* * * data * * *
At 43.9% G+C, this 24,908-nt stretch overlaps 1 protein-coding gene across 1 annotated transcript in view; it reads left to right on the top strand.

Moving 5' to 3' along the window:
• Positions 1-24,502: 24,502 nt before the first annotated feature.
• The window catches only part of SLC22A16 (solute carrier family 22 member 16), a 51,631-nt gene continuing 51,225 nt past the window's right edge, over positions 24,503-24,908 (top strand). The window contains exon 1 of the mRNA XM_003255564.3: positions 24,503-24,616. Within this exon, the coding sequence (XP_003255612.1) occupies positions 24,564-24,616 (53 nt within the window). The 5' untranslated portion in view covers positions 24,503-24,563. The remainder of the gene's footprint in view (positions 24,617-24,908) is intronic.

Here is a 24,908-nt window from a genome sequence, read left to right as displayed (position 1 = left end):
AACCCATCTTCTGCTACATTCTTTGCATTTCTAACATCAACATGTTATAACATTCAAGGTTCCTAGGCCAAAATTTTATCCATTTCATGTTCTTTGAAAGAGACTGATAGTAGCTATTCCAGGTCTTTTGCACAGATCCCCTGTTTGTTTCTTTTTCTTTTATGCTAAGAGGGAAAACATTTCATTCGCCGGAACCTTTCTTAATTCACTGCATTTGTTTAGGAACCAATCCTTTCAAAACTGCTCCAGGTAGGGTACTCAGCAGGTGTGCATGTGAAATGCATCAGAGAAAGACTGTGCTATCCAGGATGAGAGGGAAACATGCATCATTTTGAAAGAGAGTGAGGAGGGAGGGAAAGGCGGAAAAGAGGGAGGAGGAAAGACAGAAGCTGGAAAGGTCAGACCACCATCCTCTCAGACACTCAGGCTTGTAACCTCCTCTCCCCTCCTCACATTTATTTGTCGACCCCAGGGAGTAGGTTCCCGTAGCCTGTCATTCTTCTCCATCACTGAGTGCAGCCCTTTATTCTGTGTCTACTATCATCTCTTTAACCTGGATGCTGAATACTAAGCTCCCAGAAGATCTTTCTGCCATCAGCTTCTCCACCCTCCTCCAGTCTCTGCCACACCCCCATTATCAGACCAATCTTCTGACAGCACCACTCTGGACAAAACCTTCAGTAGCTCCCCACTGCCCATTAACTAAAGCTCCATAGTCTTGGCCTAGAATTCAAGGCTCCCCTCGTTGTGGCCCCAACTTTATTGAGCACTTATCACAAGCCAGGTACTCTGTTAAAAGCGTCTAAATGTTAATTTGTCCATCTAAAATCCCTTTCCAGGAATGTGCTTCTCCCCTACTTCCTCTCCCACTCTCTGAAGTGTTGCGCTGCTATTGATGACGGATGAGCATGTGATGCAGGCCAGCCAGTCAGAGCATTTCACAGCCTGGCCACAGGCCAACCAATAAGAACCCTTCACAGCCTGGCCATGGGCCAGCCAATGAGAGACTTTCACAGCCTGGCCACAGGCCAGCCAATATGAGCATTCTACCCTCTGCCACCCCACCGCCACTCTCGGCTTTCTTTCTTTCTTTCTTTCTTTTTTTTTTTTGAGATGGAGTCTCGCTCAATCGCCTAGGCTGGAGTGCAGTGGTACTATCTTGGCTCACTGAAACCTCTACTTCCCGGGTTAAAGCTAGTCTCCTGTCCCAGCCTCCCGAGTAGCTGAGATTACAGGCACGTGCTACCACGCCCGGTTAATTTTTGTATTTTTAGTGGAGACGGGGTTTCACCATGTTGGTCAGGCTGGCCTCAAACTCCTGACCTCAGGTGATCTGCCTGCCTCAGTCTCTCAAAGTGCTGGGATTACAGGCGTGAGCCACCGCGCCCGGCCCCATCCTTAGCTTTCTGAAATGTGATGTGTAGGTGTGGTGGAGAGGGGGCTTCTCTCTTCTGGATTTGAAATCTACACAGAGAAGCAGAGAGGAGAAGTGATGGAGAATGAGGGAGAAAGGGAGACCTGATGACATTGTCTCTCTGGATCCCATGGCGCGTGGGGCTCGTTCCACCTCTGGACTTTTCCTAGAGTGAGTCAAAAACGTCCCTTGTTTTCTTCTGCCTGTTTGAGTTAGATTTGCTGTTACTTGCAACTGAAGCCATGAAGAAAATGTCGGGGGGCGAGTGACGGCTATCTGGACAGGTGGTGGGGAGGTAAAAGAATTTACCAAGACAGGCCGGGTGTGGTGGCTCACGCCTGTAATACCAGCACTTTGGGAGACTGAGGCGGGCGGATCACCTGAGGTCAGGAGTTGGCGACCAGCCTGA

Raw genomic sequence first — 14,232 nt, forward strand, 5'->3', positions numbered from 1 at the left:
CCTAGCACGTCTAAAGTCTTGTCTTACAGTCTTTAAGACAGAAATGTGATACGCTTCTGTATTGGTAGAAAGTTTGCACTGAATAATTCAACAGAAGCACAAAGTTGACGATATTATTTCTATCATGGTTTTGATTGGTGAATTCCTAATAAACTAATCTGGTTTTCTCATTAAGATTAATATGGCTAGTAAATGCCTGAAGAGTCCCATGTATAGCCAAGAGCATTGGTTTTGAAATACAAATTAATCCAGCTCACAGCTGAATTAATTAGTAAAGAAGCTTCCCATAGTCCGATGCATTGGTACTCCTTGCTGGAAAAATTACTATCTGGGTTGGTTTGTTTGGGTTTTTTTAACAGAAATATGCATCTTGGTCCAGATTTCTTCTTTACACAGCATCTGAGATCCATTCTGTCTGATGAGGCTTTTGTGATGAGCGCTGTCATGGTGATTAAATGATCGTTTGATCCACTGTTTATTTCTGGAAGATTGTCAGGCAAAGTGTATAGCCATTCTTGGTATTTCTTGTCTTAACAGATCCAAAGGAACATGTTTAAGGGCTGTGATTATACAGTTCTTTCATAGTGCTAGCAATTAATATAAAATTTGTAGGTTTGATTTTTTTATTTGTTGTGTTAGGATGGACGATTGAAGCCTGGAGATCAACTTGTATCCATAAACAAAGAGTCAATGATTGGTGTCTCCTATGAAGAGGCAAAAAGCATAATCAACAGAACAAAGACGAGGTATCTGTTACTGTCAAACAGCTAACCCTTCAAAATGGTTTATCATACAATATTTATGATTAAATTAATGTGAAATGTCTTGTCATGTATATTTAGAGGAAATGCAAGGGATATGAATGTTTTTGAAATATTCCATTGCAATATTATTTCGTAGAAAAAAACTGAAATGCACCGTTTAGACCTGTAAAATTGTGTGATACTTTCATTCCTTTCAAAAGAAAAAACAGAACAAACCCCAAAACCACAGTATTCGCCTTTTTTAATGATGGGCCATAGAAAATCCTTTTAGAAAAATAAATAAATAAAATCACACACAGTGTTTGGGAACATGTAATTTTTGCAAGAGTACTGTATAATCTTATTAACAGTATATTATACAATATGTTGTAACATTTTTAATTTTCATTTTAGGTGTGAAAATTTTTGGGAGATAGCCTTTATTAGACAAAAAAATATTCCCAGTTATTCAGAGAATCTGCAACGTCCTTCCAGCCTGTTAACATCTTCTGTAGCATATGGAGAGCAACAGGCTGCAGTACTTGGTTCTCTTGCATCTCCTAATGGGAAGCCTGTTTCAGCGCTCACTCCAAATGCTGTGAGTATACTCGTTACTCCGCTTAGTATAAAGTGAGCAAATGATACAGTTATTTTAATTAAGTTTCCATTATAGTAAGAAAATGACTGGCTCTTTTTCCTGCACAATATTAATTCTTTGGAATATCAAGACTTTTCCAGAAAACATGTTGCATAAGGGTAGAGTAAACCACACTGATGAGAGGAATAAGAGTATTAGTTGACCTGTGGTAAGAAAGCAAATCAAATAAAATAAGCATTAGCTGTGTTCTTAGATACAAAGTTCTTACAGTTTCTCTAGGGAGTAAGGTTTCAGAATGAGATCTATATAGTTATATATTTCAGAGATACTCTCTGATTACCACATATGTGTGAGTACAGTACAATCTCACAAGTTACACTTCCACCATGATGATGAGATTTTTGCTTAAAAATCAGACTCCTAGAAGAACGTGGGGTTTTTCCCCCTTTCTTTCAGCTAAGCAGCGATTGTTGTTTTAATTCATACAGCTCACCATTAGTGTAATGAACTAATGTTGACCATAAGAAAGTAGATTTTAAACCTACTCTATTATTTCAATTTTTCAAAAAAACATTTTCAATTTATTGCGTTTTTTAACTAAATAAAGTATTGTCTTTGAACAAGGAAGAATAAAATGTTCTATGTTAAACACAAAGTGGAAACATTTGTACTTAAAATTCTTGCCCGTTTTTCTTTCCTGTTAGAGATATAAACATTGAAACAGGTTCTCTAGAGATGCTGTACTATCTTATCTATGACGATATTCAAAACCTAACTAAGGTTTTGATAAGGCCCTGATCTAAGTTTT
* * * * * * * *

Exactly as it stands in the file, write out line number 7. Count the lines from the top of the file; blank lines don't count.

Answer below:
Raw genomic sequence first — 14,232 nt, forward strand, 5'->3', positions numbered from 1 at the left: